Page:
The research the authors performed seems to suggest a significantly higher correlation between situational factors over and above genetic or neurobiological factors. The evidence of some studies based on questionable ethical constructs by Milgram in the 1970’s and Stanford in the 2000’s strongly argue that moral and immoral behaviors are significantly impacted by situational factors over and above all other factors. Returning the experiment with children giving to charity after watching a video, the researchers specifically tested for empathetic responses as developed and encouraged by the children’s mothers. The results demonstrate that growing older is inversely proportional to the development of empathy. Additionally, charitable donations in children with parents that are charitable givers were equally inconclusive when attempting to correlate parental giving with their children’s giving.
What the research showed was that either parental or teacher intervention is the only statically significant predictor of donations among the test subjects. By the time subjects reached the age of seven, very little empathic influence is observable until an observer engages in probing activities that question the child as to their views. This find led the authors to question Kohlberg’s just community approach as too optimistic without the added element of direct intervention by an adult. Further, the authors argue for a differentiation between moral competence (the capacity for moral behavior) and moral performance (the actual moral act) so as to offer a critique of the idea that a just community is sufficient to engender moral education.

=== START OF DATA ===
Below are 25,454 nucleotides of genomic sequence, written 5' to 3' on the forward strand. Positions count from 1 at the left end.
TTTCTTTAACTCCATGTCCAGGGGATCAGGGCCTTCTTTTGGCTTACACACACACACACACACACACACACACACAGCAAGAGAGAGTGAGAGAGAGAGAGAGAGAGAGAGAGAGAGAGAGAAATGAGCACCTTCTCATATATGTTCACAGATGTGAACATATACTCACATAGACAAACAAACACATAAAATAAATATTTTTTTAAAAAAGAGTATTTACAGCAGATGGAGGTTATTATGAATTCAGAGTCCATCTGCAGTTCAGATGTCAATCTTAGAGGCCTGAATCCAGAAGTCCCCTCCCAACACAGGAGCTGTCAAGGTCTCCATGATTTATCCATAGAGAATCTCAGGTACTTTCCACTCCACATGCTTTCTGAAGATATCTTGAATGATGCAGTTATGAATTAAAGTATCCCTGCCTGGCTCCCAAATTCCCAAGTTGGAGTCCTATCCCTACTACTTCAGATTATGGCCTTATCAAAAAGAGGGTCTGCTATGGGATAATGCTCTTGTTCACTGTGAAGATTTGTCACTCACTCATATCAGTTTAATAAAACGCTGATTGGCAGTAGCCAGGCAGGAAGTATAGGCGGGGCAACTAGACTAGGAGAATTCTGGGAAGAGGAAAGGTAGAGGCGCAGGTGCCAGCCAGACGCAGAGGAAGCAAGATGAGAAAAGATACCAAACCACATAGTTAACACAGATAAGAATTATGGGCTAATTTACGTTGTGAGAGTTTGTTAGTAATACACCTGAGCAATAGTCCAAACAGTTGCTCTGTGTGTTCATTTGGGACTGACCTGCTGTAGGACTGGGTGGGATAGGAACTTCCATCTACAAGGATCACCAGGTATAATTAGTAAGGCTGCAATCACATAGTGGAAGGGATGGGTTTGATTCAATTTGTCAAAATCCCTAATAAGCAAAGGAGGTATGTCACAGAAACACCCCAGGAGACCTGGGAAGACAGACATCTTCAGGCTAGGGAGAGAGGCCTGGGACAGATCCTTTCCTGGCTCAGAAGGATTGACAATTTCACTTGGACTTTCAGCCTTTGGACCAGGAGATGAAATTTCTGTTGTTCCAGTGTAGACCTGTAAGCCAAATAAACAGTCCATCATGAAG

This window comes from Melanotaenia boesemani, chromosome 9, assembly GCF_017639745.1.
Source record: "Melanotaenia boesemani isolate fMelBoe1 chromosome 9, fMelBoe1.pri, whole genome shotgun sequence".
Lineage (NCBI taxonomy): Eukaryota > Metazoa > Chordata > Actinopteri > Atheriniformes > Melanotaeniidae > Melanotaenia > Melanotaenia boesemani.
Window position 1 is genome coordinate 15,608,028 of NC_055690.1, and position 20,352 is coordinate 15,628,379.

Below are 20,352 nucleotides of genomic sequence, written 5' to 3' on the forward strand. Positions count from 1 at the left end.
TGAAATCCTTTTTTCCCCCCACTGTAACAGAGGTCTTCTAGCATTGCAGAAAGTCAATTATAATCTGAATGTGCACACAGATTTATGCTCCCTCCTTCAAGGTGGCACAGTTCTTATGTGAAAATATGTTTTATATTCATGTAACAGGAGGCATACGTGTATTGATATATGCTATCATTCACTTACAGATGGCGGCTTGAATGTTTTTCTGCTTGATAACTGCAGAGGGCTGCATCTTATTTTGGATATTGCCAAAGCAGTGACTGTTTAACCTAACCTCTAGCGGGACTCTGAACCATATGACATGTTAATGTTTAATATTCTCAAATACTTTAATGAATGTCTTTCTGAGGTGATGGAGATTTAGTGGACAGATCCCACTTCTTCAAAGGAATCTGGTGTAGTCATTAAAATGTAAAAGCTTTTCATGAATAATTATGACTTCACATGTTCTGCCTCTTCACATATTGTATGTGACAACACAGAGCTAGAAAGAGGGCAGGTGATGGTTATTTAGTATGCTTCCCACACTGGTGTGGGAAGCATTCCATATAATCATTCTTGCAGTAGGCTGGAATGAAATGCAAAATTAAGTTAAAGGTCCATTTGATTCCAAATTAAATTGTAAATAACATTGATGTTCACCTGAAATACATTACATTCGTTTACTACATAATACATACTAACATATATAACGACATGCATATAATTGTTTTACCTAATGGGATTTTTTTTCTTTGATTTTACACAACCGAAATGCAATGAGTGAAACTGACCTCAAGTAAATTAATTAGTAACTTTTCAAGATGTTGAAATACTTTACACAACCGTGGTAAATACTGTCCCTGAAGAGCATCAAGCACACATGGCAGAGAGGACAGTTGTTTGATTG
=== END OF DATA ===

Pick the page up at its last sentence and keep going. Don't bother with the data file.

This research seems to support the impression that while the capacity for faith, for example, might be an inherent capacity, the learning process that translates the capacity of moral behavior into actual performance involves external intervention by some authoritative figure as well the existential component of obedience.
The range of scholarly inquiry in this issue entails biological, psychological, and interdisciplinary research modalities, all addressing aspects of moral functioning. Each places emphasis on early development and the implications of interactions at a socio-cultural level on that development. The sharpest disagreement exists in the area of determining the implicit, neurobiological components of moral functioning versus the explicit, eternally impressed impact of socio-cultural forces on the neuropsychological structures that form in the early stages of human development. As some researchers note, differentiating between the implicit and explicit factors that drive the development of moral functioning is, at best, tenuous and subjective.